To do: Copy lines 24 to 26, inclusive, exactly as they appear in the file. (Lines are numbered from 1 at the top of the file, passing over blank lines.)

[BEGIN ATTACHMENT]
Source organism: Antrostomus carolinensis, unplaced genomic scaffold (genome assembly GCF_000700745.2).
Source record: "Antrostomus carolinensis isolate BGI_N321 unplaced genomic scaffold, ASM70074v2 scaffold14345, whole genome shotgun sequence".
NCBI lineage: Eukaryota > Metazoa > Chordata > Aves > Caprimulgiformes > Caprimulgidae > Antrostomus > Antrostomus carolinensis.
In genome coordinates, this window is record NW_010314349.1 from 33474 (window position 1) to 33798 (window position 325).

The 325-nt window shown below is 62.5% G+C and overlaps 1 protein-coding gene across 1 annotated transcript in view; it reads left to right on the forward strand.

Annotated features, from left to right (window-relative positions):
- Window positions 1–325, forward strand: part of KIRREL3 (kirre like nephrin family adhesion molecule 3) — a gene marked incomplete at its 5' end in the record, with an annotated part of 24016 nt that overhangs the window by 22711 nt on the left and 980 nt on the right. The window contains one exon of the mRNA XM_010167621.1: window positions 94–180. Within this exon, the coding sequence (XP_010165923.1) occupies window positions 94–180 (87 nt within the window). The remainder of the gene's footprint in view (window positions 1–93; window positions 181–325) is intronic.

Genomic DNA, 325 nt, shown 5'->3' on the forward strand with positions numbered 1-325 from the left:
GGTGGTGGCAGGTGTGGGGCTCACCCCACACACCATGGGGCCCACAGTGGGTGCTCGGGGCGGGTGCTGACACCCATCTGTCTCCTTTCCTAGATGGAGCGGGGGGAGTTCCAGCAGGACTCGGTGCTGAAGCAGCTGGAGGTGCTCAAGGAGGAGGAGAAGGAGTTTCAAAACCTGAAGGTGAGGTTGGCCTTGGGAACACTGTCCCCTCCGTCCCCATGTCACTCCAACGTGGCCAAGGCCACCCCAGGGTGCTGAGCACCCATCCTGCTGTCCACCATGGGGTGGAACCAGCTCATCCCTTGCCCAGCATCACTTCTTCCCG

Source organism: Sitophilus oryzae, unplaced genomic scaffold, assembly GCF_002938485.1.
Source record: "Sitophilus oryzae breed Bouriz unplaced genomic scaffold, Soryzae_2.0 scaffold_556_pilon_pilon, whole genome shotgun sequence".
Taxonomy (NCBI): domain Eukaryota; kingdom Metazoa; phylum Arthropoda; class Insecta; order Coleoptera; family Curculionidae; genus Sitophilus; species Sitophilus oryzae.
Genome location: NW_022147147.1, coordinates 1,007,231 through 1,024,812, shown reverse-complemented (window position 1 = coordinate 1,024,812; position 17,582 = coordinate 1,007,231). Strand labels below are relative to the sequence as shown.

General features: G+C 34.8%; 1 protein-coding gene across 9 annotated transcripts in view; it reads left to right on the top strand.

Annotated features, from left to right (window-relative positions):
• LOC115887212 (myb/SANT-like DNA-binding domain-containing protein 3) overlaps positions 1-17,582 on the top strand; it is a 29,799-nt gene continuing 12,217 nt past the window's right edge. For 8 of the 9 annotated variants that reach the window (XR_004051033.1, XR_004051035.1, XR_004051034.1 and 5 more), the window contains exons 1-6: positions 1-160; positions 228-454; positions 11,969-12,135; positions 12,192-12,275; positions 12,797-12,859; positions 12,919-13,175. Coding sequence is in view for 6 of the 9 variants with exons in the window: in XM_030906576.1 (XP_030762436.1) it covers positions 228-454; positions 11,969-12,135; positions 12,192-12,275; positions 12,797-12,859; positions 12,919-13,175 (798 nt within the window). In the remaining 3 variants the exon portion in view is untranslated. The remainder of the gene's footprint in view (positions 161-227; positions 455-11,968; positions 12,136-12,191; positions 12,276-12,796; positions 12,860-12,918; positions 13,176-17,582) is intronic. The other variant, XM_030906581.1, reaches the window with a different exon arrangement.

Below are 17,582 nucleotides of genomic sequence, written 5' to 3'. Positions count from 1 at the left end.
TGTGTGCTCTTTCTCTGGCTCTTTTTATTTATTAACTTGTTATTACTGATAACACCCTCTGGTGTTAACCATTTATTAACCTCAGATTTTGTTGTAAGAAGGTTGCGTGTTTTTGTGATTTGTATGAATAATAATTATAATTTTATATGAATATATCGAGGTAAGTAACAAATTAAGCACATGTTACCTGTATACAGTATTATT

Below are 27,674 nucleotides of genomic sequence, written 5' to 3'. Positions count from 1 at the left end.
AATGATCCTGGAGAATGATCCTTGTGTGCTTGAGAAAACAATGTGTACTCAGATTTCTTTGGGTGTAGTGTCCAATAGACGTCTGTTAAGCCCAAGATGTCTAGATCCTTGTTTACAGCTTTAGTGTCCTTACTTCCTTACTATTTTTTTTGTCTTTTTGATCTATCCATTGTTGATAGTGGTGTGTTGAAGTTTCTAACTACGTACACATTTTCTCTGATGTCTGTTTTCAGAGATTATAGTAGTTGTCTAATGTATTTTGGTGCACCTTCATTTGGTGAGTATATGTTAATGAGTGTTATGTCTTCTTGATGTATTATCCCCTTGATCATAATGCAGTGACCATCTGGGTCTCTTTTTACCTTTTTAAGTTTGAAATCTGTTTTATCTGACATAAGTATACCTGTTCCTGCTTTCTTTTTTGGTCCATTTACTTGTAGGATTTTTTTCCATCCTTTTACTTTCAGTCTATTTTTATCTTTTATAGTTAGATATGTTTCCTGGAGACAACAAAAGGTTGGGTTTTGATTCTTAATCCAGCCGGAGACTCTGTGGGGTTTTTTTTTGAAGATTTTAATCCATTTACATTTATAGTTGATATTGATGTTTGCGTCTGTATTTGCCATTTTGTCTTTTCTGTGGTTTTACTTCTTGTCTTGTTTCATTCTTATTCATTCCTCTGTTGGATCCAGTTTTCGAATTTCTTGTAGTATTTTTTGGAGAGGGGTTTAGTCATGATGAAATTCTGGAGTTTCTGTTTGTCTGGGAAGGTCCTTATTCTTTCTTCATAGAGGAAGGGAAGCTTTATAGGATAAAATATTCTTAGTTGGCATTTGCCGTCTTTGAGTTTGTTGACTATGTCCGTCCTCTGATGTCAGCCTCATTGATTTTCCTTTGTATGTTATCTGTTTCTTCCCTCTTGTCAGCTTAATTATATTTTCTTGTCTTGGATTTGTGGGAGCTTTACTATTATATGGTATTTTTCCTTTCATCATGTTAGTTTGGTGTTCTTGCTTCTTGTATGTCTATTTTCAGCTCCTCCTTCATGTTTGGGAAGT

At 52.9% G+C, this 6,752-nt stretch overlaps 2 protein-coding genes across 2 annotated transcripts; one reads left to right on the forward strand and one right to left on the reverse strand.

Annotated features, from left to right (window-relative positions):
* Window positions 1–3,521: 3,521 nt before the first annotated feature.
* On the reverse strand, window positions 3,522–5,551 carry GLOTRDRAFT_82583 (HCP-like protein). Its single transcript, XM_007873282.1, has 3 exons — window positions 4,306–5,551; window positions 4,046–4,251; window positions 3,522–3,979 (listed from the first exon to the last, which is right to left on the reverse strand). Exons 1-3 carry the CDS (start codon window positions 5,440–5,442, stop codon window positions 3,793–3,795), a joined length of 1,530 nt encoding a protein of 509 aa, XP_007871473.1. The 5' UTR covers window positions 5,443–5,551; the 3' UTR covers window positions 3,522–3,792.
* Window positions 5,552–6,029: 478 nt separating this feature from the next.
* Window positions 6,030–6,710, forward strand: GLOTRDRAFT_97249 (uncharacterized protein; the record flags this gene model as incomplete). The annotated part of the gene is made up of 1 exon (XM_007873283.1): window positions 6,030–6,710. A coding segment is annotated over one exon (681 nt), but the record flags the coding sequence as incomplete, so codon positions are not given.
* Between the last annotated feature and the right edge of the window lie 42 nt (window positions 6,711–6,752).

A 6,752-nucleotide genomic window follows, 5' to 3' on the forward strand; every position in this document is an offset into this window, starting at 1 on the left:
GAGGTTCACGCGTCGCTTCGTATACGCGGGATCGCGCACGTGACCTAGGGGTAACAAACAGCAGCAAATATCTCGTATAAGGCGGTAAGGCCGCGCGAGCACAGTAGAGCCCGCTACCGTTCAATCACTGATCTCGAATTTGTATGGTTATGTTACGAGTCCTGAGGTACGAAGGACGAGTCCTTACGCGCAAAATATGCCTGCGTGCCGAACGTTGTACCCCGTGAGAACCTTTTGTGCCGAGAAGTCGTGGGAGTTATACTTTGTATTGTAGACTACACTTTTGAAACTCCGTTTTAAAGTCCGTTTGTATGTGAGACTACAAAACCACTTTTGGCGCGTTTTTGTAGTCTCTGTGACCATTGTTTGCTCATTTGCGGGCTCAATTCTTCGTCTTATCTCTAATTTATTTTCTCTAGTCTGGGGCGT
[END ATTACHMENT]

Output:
* On the reverse strand, window positions 3,522–5,551 carry GLOTRDRAFT_82583 (HCP-like protein). Its single transcript, XM_007873282.1, has 3 exons — window positions 4,306–5,551; window positions 4,046–4,251; window positions 3,522–3,979 (listed from the first exon to the last, which is right to left on the reverse strand). Exons 1-3 carry the CDS (start codon window positions 5,440–5,442, stop codon window positions 3,793–3,795), a joined length of 1,530 nt encoding a protein of 509 aa, XP_007871473.1. The 5' UTR covers window positions 5,443–5,551; the 3' UTR covers window positions 3,522–3,792.
* Window positions 5,552–6,029: 478 nt separating this feature from the next.
* Window positions 6,030–6,710, forward strand: GLOTRDRAFT_97249 (uncharacterized protein; the record flags this gene model as incomplete). The annotated part of the gene is made up of 1 exon (XM_007873283.1): window positions 6,030–6,710. A coding segment is annotated over one exon (681 nt), but the record flags the coding sequence as incomplete, so codon positions are not given.